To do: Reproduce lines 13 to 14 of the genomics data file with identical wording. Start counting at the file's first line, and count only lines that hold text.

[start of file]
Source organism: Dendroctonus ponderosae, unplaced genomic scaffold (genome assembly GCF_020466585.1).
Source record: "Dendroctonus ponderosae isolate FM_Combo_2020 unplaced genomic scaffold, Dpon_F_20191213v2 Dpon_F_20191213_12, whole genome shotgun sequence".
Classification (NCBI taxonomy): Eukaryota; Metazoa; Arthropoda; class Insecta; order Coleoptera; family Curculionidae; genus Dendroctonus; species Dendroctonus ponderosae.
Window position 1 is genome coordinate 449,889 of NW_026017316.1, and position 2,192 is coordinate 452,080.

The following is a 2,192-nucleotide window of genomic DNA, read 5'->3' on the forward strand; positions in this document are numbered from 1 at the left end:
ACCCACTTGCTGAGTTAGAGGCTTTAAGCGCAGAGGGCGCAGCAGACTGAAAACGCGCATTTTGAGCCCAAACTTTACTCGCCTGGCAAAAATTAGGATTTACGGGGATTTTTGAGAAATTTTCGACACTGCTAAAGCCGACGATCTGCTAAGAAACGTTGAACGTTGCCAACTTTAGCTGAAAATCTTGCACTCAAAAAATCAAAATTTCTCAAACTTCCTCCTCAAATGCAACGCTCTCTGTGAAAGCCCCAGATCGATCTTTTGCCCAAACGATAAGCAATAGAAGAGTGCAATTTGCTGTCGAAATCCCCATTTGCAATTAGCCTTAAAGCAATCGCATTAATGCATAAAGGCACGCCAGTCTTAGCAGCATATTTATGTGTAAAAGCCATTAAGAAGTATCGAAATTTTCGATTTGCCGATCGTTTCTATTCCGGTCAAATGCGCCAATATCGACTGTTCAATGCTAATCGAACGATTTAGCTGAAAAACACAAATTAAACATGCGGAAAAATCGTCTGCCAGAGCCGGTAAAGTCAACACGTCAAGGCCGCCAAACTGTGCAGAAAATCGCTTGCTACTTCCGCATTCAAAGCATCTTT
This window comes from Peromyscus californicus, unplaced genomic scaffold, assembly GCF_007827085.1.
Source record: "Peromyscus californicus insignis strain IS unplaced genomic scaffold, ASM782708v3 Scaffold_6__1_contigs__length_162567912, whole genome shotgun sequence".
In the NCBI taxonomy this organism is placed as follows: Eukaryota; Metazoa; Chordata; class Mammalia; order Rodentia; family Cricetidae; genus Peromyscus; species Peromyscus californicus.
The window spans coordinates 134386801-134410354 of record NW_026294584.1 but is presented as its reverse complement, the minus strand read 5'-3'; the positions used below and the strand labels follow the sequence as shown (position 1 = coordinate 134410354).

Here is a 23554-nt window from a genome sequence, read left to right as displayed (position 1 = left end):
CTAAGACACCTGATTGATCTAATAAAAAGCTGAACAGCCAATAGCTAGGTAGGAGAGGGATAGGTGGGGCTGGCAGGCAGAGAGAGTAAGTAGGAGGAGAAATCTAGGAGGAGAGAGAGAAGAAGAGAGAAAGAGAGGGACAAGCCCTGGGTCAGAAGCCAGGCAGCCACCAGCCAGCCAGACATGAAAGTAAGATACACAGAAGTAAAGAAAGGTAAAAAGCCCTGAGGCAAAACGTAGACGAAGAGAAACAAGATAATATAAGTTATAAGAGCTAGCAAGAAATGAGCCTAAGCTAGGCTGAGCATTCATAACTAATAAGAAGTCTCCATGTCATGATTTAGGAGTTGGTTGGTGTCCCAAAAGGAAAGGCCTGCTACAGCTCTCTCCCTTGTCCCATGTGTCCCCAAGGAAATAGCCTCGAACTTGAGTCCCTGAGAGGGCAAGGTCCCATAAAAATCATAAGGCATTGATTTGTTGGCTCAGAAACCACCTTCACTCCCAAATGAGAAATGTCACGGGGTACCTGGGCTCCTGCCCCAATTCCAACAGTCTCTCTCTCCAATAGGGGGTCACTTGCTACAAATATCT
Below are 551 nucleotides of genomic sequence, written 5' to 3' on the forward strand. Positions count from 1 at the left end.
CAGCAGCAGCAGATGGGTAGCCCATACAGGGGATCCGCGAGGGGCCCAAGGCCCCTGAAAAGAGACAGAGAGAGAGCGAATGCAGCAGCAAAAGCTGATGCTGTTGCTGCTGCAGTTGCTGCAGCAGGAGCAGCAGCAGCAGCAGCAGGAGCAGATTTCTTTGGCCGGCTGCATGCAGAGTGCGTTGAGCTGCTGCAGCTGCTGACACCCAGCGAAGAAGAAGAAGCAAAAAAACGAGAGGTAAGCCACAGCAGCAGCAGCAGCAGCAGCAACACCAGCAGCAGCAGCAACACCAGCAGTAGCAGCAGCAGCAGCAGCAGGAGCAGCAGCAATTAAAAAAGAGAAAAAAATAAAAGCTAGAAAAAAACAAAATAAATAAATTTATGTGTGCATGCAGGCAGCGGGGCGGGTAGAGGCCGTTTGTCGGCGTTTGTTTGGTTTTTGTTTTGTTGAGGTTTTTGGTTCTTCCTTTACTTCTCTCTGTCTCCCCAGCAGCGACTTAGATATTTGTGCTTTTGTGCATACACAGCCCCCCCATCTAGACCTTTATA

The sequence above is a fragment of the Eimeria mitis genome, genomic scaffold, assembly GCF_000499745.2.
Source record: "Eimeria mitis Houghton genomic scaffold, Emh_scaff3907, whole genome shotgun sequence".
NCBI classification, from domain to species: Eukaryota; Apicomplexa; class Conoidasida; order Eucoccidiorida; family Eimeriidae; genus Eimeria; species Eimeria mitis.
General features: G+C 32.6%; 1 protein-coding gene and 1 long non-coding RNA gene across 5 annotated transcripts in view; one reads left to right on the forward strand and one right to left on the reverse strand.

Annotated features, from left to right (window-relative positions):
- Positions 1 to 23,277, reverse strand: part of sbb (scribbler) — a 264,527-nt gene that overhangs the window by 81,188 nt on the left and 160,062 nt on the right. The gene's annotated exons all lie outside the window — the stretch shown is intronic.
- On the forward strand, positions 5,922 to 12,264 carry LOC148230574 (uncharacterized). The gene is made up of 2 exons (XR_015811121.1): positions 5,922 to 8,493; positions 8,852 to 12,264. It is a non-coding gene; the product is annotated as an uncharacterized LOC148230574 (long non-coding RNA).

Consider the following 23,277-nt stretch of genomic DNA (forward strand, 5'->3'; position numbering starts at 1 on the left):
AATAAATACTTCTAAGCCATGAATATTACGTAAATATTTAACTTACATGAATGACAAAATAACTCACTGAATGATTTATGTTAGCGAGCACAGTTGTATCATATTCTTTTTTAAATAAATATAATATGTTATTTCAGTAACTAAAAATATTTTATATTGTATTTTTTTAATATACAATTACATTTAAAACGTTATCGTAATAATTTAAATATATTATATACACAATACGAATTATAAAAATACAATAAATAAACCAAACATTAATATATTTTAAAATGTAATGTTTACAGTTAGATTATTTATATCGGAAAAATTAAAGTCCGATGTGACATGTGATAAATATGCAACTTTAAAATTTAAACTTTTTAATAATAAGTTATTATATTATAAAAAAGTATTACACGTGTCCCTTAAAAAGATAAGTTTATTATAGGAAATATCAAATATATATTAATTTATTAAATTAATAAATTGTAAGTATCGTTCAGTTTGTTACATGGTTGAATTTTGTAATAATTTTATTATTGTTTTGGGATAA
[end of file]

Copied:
Below are 551 nucleotides of genomic sequence, written 5' to 3' on the forward strand. Positions count from 1 at the left end.
CAGCAGCAGCAGATGGGTAGCCCATACAGGGGATCCGCGAGGGGCCCAAGGCCCCTGAAAAGAGACAGAGAGAGAGCGAATGCAGCAGCAAAAGCTGATGCTGTTGCTGCTGCAGTTGCTGCAGCAGGAGCAGCAGCAGCAGCAGCAGGAGCAGATTTCTTTGGCCGGCTGCATGCAGAGTGCGTTGAGCTGCTGCAGCTGCTGACACCCAGCGAAGAAGAAGAAGCAAAAAAACGAGAGGTAAGCCACAGCAGCAGCAGCAGCAGCAGCAACACCAGCAGCAGCAGCAACACCAGCAGTAGCAGCAGCAGCAGCAGCAGGAGCAGCAGCAATTAAAAAAGAGAAAAAAATAAAAGCTAGAAAAAAACAAAATAAATAAATTTATGTGTGCATGCAGGCAGCGGGGCGGGTAGAGGCCGTTTGTCGGCGTTTGTTTGGTTTTTGTTTTGTTGAGGTTTTTGGTTCTTCCTTTACTTCTCTCTGTCTCCCCAGCAGCGACTTAGATATTTGTGCTTTTGTGCATACACAGCCCCCCCATCTAGACCTTTATA